T100
Feminist Technoscience Studies in Unexpected Places: (Intra)Activism and Social Justice
Convenors:
Celia Roberts (Lancaster University)
Lucy Suchman (Lancaster University)
Ericka Johnson (Linköping University)
Karen Throsby (University of Leeds)
Chair:
Lucy Suchman (Lancaster University,1), Kylie Valentine (UNSW Australia, 2,6), Karen Throsby (University of Leeds,3), Celia Roberts (Lancaster University, 4,5)
Stream:
Tracks
Location:
127
Start time:
2 September, 2016 at 14:00
Session slots:
6

Short abstract:

This track highlights the myriad ways in which FTS methods, theories, and concerns articulate the places and practices through which science and technology are performed, enact in/justice and can be transformative.

Long abstract:

Feminist technoscience studies (FTS) comprise a major strand of STS. Constituted by a diverse and heterogeneous set of projects and publications, these studies make politicised, impassioned contributions to contemporary critical thought about science, technology and medicine. They are also driven by a powerful desire for justice (see Reardon et al in Catalyst Vol 1 No 1). Building on century-old traditions of embodied activism and collective politics, feminist scholars have led the way in developing engaged, interventionist approaches to multi, inter, and transdisciplinary encounters with technoscientific and biomedical practices and knowledges. This track will highlight the myriad ways in which FTS methods, theories, and concerns articulate the places and practices through which science and technology are performed, enact in/justice and can be transformative. More specifically, the track welcomes submissions that reflect on, discuss, interrogate and 'do' feminist technoscience in unexpected places, understood as locations, encounters, and/or research subjects/objects. It is hoped that the track will provide an opportunity to explore collectively the connections between, and underlying themes of, feminist work, and a space in which to debate how we might further develop these commonalities and explore differences and tensions. Convening feminist work as an open track - a political project in itself - will underscore both the extent of existing work and the possibilities for opening up other topics of interest to feminist analysis. The track would welcome alternative presentations, including actions, excursions, manifestos, creative workshops and artistic engagements as well as more traditional papers and presentations. SESSIONS: 5/5/5/5/5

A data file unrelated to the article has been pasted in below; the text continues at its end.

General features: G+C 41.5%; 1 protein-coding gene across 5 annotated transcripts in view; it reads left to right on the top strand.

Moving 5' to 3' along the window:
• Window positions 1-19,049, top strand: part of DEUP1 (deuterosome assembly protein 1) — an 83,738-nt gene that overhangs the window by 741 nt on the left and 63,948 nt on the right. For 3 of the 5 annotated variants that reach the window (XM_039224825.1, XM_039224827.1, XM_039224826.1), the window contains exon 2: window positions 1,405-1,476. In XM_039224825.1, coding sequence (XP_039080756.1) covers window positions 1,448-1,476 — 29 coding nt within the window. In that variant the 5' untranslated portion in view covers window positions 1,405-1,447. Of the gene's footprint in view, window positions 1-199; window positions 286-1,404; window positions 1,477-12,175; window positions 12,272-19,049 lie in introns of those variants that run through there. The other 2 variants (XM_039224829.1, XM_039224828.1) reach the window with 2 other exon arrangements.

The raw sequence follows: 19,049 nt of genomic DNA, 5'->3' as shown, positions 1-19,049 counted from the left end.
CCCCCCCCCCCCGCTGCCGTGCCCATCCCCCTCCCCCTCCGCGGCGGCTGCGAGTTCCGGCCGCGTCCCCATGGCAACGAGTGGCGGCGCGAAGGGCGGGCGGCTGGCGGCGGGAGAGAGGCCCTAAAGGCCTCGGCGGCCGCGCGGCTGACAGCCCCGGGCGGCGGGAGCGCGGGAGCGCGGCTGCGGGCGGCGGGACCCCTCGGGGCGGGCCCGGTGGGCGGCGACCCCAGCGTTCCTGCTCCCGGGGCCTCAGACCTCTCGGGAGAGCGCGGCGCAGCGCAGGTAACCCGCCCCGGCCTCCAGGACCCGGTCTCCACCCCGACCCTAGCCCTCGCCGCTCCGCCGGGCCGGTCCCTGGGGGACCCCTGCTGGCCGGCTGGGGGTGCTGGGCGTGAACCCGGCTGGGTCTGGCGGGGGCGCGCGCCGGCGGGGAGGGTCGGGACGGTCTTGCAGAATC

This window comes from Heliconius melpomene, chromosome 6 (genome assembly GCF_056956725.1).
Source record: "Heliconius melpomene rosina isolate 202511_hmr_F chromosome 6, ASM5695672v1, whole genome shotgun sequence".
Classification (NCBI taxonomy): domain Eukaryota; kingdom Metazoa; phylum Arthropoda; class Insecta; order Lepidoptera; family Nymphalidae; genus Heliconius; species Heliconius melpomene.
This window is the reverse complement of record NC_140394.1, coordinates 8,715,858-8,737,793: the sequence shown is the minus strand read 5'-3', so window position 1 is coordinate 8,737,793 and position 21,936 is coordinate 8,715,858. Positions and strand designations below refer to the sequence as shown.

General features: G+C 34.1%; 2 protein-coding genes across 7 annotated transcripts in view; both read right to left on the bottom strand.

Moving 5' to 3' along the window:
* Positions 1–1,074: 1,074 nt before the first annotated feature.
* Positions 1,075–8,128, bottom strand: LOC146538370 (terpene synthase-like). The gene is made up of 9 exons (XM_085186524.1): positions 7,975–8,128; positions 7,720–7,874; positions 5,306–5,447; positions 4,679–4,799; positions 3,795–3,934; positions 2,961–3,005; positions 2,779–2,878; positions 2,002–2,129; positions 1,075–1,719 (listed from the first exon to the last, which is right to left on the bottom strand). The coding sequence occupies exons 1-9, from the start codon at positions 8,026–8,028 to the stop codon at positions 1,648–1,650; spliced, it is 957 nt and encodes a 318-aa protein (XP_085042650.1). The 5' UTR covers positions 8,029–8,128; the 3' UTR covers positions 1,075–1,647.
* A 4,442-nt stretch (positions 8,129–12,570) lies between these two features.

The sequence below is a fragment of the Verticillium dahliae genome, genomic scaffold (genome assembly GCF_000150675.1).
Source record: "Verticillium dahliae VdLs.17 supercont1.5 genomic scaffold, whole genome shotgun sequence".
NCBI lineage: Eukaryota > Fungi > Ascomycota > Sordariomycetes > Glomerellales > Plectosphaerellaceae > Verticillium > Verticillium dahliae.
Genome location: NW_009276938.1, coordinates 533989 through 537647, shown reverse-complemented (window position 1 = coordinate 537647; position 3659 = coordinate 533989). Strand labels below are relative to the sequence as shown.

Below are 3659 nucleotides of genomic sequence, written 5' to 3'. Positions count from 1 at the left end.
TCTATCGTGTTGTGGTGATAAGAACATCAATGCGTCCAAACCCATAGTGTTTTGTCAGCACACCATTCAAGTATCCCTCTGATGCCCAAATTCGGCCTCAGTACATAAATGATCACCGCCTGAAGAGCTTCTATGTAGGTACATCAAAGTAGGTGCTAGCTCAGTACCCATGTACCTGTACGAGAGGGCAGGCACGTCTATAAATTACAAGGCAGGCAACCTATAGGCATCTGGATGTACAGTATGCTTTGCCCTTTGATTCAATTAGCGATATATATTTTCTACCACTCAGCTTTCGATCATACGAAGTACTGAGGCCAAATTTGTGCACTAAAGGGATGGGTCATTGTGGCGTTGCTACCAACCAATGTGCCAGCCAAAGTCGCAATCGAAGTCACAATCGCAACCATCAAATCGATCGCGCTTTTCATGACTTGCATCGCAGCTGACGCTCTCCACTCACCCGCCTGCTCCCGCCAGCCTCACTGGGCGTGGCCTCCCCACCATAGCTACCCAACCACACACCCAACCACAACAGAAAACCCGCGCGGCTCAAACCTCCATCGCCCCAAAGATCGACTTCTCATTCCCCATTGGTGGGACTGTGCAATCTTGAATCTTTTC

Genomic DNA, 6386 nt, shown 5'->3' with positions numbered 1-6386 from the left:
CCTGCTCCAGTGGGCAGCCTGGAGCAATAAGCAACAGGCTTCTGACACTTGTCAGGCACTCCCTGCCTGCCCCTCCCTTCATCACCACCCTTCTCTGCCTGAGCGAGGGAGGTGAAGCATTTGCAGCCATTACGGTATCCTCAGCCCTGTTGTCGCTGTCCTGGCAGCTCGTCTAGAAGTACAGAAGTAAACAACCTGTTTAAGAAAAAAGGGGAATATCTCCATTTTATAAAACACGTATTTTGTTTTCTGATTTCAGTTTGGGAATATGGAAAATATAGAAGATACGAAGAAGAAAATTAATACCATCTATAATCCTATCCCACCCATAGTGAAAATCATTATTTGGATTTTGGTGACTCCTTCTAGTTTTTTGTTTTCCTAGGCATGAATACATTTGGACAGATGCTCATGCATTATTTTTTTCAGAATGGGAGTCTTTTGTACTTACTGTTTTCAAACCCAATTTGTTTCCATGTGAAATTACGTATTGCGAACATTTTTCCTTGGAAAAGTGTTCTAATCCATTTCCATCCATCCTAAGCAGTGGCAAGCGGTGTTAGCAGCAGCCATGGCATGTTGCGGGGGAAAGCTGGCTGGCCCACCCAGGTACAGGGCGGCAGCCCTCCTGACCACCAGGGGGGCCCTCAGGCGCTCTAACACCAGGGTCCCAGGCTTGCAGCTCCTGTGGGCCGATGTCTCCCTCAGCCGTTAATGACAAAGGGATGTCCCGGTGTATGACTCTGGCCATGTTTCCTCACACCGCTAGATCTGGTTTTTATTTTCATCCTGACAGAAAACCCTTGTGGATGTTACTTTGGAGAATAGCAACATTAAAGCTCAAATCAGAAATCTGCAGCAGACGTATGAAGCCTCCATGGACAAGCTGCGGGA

Accepted papers: